Dung eaters are called coprophages. Creatures that eat their own dung are autocoprophages. Rabbits re-swallow up to 80% of their poo to use their food more efficiently. There is some evidence that some rabbits even do it while they're asleep by curling up in a ball with their mouths pressed up against their bottoms so as not to miss any nocturnal treats. And before you say ‘That sounds like The Human Centipede’, you may be interested to know that centipedes don’t do that ... but millipedes do. Most species eat their own dung and some will become ill, or even die, if they don’t. That’s because eating their faeces replenishes valuable copper lost during the digestive process.
Eating dung is surprisingly common. Young elephants and hippos have all been observed eating their mothers’ faeces or the droppings of other animals in their herd. Pandas and koalas do it too. It’s a method of obtaining the gastric bacteria that the young animals will need to process the nutritional material in plants. They don’t carry the bacteria at birth as their guts are sterile. Our closest relatives, the great apes, often eat their own faeces and those of other individuals. It’s not known exactly why, but it may be because it provides additional vitamins and other nutrients from re-ingestion of semi-digested seeds.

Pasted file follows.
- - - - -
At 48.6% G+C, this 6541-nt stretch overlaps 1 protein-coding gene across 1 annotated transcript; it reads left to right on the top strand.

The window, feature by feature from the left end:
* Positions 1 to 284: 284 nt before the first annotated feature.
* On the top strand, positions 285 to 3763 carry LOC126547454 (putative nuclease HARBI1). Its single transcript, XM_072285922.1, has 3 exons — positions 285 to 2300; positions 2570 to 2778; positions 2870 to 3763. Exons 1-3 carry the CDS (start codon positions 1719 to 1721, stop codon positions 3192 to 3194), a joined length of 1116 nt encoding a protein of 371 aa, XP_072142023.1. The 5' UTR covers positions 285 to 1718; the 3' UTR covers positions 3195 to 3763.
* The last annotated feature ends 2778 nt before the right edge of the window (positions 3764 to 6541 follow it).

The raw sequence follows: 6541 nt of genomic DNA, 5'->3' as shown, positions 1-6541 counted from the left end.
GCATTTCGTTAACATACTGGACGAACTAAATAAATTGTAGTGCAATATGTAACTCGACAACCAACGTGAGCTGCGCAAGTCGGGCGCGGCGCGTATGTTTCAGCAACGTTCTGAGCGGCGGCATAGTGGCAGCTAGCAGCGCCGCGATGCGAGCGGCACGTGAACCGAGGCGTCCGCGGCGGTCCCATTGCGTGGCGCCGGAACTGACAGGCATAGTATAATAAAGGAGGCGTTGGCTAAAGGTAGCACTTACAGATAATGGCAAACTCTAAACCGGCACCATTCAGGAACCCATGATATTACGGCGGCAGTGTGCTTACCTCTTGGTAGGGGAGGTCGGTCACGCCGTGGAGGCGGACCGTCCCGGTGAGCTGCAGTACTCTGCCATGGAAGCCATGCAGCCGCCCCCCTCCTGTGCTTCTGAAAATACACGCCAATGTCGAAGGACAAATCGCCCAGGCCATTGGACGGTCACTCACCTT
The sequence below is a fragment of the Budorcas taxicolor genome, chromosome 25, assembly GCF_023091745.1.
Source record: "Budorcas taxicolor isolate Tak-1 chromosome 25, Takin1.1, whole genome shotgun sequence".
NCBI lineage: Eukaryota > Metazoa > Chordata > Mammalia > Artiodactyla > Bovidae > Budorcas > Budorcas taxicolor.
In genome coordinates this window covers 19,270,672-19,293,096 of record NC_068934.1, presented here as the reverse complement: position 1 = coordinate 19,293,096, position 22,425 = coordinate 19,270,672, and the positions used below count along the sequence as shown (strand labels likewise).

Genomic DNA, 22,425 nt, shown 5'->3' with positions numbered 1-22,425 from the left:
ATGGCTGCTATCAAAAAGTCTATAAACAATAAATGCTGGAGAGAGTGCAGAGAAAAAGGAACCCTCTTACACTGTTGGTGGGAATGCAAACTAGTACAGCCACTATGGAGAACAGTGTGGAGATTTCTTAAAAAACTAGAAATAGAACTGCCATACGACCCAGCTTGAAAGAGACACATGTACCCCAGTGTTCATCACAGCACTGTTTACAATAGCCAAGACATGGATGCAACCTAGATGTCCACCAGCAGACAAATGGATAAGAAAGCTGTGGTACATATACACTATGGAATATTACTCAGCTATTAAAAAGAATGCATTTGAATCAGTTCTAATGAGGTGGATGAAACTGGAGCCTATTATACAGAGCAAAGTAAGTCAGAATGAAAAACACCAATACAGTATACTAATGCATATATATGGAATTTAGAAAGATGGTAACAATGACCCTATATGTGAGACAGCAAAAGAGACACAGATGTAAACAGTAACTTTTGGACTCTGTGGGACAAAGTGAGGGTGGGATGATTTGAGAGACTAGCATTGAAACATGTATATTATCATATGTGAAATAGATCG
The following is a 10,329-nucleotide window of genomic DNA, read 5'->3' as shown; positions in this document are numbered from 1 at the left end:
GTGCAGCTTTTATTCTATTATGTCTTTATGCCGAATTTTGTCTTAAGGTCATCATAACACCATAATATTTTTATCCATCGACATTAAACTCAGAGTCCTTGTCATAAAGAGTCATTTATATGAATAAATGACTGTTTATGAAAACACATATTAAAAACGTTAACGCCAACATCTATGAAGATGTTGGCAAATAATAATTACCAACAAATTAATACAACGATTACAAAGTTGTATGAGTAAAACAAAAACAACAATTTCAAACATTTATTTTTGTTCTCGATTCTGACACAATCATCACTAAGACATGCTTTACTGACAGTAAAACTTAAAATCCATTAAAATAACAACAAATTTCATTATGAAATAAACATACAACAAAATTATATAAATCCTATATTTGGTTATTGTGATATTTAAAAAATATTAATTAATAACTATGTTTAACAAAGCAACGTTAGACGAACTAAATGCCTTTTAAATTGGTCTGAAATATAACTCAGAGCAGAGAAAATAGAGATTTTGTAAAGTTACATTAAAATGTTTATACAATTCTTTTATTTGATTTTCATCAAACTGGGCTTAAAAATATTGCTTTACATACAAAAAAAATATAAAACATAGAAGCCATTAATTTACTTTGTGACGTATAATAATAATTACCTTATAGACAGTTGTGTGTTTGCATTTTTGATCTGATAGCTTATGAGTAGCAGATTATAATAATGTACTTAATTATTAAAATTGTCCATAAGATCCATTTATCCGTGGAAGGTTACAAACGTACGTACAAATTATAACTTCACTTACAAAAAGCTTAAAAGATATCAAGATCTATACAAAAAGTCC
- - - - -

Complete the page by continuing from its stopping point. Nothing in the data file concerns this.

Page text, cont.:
Many animals make their homes in dung. Over 150 species of insect can live on a cow pat, beginning with horn flies and ending with beetles. Fungi grow on the dung, springtails and mites feed on the fungi, flies and beetles eat the dung directly and then other beetles arrive to feed on the whole ecosystem.
The crust that forms on the pat is extremely important to some species of insect as it holds in valuable moisture. Some insects are very picky, eschewing a dry pat, or vacating a watery one. But finding the pat that is ‘just right’ isn’t too difficult as one single cow could cover a third of an acre in a single season while a small herd could create more than three tons in the same time frame.
There are two main ways for an insect to find dung; through smell or by hanging around the animal and waiting. Some species of Australian dung beetle, for instance, cling to the fur by the anus, waiting for the marsupial to defecate. At this point they grab onto the pellet and drop to the ground with it.